In the spring of 1863, Union colonel Abel D. Streight sought to raid and destroy parts of the vital span of the Western and Atlantic Railroad in north Georgia with his mule-riding infantry brigade. Determined to thwart the potentially deadly attack, Confederate general Nathan Bedford Forrest fervently pursued Streight's forces. With the help of unlikely ally fifteen-year-old Emma Sansom of Gadson, Alabama, Forrest falsely convinced Streight he was vastly outnumbered, foiled the raid and forced Streight's surrender. Brandon H. Beck details Streight's dubious plan and the exciting story of a running battle between hunter and quarry that colors history from the hills of northeast Mississippi to the heart of Georgia.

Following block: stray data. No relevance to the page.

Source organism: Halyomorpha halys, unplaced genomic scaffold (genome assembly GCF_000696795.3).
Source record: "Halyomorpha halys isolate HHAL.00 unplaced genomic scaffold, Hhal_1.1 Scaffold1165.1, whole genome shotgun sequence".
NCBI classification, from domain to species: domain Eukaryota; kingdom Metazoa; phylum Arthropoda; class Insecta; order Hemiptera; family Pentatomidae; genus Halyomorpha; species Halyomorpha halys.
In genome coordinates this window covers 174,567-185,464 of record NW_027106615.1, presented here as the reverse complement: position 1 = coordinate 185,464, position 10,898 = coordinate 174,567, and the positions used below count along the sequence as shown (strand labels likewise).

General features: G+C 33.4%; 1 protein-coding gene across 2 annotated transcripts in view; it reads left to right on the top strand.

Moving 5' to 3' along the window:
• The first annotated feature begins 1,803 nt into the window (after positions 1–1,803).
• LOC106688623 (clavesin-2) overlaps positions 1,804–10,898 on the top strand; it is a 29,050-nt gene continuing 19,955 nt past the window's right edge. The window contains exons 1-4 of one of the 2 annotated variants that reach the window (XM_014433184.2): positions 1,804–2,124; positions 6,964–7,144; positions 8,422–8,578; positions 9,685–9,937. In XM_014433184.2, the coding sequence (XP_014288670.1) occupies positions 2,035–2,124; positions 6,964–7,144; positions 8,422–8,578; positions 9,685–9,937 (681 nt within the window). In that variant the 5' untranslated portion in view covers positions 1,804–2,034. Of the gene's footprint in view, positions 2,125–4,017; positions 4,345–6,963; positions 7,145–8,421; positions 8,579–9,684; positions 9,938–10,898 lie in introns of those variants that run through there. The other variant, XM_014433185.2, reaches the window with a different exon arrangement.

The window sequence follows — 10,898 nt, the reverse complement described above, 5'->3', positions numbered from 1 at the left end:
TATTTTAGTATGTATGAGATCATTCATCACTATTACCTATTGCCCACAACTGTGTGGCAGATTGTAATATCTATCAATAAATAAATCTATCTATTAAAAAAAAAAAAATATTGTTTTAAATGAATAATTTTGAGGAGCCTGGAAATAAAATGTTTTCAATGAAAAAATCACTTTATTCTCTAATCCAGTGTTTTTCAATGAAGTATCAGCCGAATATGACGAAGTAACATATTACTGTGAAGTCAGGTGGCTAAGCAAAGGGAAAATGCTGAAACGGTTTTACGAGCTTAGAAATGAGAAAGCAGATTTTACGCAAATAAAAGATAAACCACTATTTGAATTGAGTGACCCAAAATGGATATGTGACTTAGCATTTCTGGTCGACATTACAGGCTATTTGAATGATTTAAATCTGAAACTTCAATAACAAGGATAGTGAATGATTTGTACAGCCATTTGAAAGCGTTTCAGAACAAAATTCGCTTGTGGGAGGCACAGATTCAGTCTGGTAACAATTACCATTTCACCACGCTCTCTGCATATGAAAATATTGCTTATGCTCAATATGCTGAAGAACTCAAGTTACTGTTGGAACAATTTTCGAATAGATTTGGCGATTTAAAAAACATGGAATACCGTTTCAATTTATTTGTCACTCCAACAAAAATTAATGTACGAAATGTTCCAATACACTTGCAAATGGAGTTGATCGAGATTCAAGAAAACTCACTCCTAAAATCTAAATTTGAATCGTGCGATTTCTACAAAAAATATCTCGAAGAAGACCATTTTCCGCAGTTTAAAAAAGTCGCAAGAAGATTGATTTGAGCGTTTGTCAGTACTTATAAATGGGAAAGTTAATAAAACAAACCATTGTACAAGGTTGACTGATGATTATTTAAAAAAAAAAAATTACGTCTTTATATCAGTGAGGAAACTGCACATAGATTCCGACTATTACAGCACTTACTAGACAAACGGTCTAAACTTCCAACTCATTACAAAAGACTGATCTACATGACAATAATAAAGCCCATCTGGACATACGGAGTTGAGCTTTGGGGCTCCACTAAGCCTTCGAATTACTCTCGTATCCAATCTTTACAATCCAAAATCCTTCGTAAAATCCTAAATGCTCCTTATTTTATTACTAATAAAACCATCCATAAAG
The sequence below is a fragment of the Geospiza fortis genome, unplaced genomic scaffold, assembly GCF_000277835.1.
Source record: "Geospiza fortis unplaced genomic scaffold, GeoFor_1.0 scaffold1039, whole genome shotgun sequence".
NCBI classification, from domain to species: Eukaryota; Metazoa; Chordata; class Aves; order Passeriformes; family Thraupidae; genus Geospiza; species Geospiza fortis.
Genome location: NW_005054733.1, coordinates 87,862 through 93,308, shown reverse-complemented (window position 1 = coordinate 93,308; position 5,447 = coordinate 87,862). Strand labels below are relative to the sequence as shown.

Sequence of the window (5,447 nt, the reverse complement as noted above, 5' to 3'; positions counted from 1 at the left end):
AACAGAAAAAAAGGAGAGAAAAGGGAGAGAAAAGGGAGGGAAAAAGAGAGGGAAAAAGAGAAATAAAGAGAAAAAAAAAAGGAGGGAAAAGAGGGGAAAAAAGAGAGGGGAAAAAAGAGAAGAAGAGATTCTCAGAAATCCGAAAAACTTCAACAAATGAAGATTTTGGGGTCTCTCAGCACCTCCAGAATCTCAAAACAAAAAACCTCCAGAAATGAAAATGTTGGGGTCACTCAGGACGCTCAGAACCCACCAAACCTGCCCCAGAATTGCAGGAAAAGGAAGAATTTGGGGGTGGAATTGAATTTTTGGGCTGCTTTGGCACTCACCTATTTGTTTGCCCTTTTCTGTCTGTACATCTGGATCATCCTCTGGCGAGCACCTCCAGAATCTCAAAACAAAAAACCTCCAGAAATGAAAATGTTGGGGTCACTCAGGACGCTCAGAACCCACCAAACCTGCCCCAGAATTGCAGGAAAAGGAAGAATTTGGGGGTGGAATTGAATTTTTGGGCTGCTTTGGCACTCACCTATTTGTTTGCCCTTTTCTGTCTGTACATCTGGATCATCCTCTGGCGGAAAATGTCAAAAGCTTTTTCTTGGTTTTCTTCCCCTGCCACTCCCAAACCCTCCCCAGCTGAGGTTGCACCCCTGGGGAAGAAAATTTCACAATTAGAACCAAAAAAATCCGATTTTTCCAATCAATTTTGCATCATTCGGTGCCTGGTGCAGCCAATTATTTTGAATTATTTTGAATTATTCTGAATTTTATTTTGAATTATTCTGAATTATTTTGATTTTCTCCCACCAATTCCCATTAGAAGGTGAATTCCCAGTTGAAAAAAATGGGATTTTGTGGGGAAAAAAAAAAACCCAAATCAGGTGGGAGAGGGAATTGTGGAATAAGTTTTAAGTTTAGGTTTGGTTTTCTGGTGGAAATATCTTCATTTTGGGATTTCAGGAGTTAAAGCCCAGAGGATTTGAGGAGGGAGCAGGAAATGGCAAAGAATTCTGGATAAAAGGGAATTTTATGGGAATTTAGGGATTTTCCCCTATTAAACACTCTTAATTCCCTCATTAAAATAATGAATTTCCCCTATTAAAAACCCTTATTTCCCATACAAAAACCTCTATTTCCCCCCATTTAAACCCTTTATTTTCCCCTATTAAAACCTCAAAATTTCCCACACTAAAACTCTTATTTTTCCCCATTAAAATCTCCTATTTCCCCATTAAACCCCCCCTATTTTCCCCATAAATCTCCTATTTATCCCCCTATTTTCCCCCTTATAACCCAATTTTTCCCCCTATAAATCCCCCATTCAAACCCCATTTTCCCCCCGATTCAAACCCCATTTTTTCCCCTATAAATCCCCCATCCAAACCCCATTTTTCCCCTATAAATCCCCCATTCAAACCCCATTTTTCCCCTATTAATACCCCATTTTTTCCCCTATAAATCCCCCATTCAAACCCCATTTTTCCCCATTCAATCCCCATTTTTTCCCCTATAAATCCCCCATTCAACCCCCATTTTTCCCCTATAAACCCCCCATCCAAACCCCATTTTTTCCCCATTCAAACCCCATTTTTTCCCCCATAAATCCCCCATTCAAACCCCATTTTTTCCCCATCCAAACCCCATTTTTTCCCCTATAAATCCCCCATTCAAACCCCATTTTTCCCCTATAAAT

About the Author
Dr. Brandon H. Beck is director emeritus of the McCormick Civil War Institute at Shenandoah University in Winchester, Virginia. He is the author of ten books. Since retiring and moving to Columbus, Mississippi, he has written Defending the Mississippi Prairie: The Battle of Okolona and Holly Springs: Van Dorn, the CSS Arkansas, and the Raid That Saved Vicksburg. He teaches part-time at East Mississippi Community College.
Table of Contents
Streight's Raid and Forrest's Pursuit: Timeline 10
1 The Western & Atlantic Railroad: Zero Milepost to Chattanooga 15
2 Defending the Western & Atlantic Against James J. Andrews and General Don Carlos Buell 19
3 Abel D. Streight and Nathan Bedford Forrest 29
4 Abraham Lincoln: "We Should Organize Forces and Make Counter Raids" 39
5 "Cutting Loose" and Staying "Clost on Them" 47
6 Emma Sansom and the Low Water Ford 61
7 Surrender 71
Appendix A John Wisdom: Georgia's Paul Revere 85
Appendix B Emma Sansom's Legacy 87
About the Author 112